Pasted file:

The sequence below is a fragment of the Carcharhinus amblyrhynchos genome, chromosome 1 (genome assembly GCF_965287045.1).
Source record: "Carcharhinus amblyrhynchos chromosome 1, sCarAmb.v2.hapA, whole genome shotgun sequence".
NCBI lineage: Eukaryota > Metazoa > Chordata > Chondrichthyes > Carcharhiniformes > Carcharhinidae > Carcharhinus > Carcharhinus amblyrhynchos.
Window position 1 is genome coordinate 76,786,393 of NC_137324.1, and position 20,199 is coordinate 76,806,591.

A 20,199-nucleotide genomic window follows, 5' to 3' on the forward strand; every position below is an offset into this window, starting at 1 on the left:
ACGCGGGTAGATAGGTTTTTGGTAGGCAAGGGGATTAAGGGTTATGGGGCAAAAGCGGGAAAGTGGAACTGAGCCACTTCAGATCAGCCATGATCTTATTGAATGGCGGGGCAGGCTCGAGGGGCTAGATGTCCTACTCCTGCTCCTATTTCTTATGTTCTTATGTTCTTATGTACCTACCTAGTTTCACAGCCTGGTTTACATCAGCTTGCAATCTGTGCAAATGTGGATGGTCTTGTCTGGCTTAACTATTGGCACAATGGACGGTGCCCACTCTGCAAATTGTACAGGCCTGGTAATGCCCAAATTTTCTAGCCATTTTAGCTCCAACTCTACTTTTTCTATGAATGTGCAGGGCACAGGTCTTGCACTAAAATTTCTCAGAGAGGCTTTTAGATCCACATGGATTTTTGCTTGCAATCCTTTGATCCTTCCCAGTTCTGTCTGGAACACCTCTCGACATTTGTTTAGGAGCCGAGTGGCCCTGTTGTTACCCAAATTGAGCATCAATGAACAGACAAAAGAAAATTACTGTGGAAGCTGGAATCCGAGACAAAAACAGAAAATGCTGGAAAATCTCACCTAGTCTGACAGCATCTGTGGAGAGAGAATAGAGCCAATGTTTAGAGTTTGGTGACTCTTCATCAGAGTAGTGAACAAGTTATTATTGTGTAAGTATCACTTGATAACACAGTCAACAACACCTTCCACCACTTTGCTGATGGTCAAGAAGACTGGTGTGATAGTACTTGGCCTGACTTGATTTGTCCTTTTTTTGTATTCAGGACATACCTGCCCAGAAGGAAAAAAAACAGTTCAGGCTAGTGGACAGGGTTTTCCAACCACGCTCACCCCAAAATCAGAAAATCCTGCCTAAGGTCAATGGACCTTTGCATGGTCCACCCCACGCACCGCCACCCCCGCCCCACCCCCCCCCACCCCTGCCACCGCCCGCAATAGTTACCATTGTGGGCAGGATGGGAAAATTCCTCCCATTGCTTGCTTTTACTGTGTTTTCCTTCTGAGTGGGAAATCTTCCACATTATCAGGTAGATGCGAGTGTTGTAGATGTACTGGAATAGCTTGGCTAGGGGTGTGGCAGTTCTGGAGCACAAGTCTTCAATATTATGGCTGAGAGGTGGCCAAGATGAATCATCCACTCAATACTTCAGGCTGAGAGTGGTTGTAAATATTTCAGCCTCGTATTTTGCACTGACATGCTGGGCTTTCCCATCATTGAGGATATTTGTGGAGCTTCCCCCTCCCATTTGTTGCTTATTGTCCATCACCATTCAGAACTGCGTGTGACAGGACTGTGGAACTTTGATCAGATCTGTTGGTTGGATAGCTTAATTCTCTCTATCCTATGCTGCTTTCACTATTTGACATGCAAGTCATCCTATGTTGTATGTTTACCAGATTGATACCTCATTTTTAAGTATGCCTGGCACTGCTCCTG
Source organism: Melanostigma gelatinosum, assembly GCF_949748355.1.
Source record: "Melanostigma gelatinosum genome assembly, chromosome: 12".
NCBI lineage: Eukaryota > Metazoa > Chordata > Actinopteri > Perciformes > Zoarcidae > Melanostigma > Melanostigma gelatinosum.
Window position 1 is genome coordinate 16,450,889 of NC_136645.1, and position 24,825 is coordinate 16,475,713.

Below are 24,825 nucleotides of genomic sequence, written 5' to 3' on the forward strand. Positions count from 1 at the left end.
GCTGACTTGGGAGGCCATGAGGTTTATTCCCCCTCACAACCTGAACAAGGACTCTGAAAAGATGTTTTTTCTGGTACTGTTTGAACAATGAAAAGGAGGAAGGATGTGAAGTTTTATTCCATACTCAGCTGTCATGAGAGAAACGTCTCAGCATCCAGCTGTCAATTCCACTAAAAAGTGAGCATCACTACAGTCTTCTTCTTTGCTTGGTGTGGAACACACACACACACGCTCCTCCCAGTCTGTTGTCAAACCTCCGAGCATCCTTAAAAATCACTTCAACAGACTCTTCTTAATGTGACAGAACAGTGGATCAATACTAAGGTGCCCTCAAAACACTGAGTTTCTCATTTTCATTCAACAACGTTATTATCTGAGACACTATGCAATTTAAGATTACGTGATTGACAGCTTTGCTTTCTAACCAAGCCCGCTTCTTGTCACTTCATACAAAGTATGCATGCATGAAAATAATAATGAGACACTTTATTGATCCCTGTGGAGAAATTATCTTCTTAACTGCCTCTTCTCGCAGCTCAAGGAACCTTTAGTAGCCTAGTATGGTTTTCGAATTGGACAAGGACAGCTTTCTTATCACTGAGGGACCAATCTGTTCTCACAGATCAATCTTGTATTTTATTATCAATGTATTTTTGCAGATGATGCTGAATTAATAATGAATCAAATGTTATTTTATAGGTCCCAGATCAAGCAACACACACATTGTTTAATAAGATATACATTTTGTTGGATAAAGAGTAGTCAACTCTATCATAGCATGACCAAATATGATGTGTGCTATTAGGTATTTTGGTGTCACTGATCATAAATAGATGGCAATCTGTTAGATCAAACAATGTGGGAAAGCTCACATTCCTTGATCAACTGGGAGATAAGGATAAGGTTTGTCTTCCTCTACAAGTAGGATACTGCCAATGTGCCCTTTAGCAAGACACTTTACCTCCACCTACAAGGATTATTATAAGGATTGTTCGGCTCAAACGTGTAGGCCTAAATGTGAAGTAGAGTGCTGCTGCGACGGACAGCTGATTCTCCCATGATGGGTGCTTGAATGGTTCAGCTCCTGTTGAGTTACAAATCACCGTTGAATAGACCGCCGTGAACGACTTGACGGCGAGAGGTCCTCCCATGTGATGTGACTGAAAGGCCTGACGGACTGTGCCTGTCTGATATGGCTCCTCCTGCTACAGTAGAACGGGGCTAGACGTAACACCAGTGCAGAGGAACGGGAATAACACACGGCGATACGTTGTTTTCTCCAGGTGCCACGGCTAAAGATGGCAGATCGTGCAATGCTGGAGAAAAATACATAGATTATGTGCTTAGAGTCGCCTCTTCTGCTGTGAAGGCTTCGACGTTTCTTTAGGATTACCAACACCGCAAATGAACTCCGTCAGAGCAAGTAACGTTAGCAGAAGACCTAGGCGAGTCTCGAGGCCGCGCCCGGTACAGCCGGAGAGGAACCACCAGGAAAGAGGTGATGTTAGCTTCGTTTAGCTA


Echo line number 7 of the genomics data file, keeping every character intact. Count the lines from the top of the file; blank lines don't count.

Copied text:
Source organism: Melanostigma gelatinosum, assembly GCF_949748355.1.